In this context, the researcher calls the emulated behaviour a "model" as well as the whole process that leads to it. It should be noted that it is not just a question of imitation, but of using observation to build one's own behavioural patterns, and even developing new skills beyond the model.
Social Learning involves 4 unique processes:
- Attention, which has to be at the right level for the process to be successful. Observation is an active process that allows the learner to select relevant information and identify the reasons behind specific behaviours.
- Retention, which is an essential step in any learning process. It involves the retention of key points from observed behaviour, either through mental images or through psychological or physical repetition.
- Reproduction, which involves putting into practice what the learner has chosen to remember. In this stage, it is necessary to be able to use self-observations to improve performance.
- Motivation, a necessary factor in staying committed to learning. It is driven by the expectations of real or virtual rewards - such as the feeling of "being self sufficient".
Albert Bandura also points out that we learn best from people we feel close to. Just as children like to imitate their parents, siblings or friends, social learning is all the more effective when it is based on the sharing of experiences and knowledge between peers connected by a degree of closeness.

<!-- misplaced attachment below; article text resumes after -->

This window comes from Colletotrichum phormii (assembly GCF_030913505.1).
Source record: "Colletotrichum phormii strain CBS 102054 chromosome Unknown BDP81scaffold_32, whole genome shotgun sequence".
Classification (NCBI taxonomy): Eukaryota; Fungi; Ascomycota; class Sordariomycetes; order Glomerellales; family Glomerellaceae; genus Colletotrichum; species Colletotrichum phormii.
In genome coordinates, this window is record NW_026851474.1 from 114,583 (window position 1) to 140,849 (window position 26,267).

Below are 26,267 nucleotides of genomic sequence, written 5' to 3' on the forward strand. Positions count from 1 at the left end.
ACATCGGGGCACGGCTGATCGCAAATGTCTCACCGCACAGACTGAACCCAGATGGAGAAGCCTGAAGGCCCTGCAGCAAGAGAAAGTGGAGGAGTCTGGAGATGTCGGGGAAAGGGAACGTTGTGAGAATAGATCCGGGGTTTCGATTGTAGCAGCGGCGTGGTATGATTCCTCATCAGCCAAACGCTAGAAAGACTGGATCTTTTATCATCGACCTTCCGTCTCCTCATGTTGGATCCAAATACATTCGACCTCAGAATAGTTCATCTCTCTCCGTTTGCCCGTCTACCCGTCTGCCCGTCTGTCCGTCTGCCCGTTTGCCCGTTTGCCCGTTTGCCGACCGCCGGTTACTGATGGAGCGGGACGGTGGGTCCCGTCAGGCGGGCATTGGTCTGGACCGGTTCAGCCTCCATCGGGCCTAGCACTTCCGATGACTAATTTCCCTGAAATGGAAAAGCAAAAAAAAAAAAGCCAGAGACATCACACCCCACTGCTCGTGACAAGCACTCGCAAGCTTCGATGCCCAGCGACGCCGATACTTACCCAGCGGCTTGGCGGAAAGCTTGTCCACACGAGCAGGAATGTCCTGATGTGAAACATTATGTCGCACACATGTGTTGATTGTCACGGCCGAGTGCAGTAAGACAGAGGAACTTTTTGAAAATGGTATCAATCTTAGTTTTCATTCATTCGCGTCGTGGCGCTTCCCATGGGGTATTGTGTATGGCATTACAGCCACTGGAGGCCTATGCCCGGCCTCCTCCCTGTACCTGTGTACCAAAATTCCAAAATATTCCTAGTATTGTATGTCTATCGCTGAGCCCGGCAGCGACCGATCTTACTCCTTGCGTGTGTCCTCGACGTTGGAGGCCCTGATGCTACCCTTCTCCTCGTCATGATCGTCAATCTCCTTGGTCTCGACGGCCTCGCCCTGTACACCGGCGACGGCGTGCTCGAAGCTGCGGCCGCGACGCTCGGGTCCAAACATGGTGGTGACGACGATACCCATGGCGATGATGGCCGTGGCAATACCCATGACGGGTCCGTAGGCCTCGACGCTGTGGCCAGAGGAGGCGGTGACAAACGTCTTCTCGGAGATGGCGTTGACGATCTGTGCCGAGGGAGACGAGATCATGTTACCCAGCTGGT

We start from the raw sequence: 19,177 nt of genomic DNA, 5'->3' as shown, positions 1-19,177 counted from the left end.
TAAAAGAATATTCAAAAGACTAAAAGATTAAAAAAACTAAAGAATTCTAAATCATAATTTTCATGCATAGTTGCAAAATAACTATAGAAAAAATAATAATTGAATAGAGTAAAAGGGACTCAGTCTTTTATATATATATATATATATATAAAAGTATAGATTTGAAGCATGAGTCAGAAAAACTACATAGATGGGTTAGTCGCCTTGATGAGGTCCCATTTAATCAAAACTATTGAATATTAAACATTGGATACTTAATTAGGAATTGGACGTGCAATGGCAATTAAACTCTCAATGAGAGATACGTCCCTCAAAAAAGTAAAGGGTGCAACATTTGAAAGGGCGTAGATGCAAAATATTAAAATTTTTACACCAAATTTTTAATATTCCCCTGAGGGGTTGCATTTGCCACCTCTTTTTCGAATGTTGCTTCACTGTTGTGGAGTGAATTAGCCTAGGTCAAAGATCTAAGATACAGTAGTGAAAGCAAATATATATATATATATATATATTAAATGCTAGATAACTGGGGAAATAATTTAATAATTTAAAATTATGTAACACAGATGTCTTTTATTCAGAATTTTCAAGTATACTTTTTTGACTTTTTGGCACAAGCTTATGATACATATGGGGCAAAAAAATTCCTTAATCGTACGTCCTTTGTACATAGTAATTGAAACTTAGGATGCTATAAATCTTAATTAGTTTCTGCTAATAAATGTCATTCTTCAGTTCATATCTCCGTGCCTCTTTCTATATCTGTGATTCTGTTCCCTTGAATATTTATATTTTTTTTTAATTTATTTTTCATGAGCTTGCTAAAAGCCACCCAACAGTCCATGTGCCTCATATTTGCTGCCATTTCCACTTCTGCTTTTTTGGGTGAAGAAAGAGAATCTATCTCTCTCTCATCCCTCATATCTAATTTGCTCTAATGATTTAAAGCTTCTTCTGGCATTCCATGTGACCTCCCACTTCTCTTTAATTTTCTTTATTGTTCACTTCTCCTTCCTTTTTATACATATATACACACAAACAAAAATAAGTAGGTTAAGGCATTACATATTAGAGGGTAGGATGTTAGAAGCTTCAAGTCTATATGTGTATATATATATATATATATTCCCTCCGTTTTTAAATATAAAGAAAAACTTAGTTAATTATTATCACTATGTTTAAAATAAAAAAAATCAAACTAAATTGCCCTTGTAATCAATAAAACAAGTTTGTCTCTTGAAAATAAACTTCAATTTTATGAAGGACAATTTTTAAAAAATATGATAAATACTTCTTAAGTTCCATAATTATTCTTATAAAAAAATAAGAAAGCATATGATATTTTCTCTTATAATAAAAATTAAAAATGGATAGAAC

Two concrete examples:
Sharing a copy of a student's performance with the class, or asking a student to make corrections on the board, are good examples of social learning. In other words, paying close attention to the skills of a good student encourages his or her peers to replicate them, especially if they were motivated.
A similar approach is used in some television advertisements, aimed at mimicking certain consumer behaviour by illustrationg them with attractive benefits. Examples include messages such as "Drink this soda and your life will be more sparkling", or "Use this beauty product and the world will be at your feet". To an attentive consumer who is inspired by the advertisement, this can be effective!
The Interactionist theory
Before Albert Bandura's social learning theory, a Russian intellectual Lev Vygotsky had already pointed out the social component of learning in the early 20th century.
The social origin of human thought
Philosopher, psychologist and pedagogue Lev Vygotsky was one of the first to acknowledge that the child is first and foremost a social being, and that his or her entire development - thought, language, higher mental functions - is the result of constant interactions with parents, teachers and other children. According to him, learning is only possible through such communications with adults and collaboration with peers.
According to his 'interactionist' theory, learning first takes place through collective activity, supported by adults and peer groups. It is then strengthened through individual activities that makes it possible to be internalized.
A 100% social learning theory